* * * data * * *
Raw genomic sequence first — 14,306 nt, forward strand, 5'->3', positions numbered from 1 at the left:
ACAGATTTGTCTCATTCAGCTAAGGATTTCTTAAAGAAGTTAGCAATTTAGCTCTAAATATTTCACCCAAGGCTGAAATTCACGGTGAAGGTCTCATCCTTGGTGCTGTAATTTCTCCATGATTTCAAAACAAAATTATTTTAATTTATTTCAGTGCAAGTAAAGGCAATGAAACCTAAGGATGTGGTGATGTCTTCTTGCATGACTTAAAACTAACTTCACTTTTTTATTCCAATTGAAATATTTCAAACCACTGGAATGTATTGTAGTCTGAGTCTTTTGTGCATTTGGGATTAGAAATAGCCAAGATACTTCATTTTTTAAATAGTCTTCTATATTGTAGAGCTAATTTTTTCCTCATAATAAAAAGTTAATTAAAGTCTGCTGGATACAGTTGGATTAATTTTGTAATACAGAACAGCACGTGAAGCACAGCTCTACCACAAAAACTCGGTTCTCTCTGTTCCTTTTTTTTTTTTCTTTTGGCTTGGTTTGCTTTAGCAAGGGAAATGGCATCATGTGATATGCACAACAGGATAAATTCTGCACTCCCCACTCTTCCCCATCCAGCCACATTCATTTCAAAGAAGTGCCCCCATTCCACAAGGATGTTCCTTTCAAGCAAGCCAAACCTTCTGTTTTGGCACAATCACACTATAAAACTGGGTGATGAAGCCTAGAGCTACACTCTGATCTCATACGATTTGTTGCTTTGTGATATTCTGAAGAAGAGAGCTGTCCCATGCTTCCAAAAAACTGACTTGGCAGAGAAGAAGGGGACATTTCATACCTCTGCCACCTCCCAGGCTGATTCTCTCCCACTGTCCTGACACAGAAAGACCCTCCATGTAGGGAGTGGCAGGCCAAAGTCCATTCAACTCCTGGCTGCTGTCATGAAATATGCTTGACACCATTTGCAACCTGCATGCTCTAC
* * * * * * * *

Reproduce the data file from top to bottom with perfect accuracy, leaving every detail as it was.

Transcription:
Raw genomic sequence first — 14,306 nt, forward strand, 5'->3', positions numbered from 1 at the left:
ACAGATTTGTCTCATTCAGCTAAGGATTTCTTAAAGAAGTTAGCAATTTAGCTCTAAATATTTCACCCAAGGCTGAAATTCACGGTGAAGGTCTCATCCTTGGTGCTGTAATTTCTCCATGATTTCAAAACAAAATTATTTTAATTTATTTCAGTGCAAGTAAAGGCAATGAAACCTAAGGATGTGGTGATGTCTTCTTGCATGACTTAAAACTAACTTCACTTTTTTATTCCAATTGAAATATTTCAAACCACTGGAATGTATTGTAGTCTGAGTCTTTTGTGCATTTGGGATTAGAAATAGCCAAGATACTTCATTTTTTAAATAGTCTTCTATATTGTAGAGCTAATTTTTTCCTCATAATAAAAAGTTAATTAAAGTCTGCTGGATACAGTTGGATTAATTTTGTAATACAGAACAGCACGTGAAGCACAGCTCTACCACAAAAACTCGGTTCTCTCTGTTCCTTTTTTTTTTTTCTTTTGGCTTGGTTTGCTTTAGCAAGGGAAATGGCATCATGTGATATGCACAACAGGATAAATTCTGCACTCCCCACTCTTCCCCATCCAGCCACATTCATTTCAAAGAAGTGCCCCCATTCCACAAGGATGTTCCTTTCAAGCAAGCCAAACCTTCTGTTTTGGCACAATCACACTATAAAACTGGGTGATGAAGCCTAGAGCTACACTCTGATCTCATACGATTTGTTGCTTTGTGATATTCTGAAGAAGAGAGCTGTCCCATGCTTCCAAAAAACTGACTTGGCAGAGAAGAAGGGGACATTTCATACCTCTGCCACCTCCCAGGCTGATTCTCTCCCACTGTCCTGACACAGAAAGACCCTCCATGTAGGGAGTGGCAGGCCAAAGTCCATTCAACTCCTGGCTGCTGTCATGAAATATGCTTGACACCATTTGCAACCTGCATGCTCTAC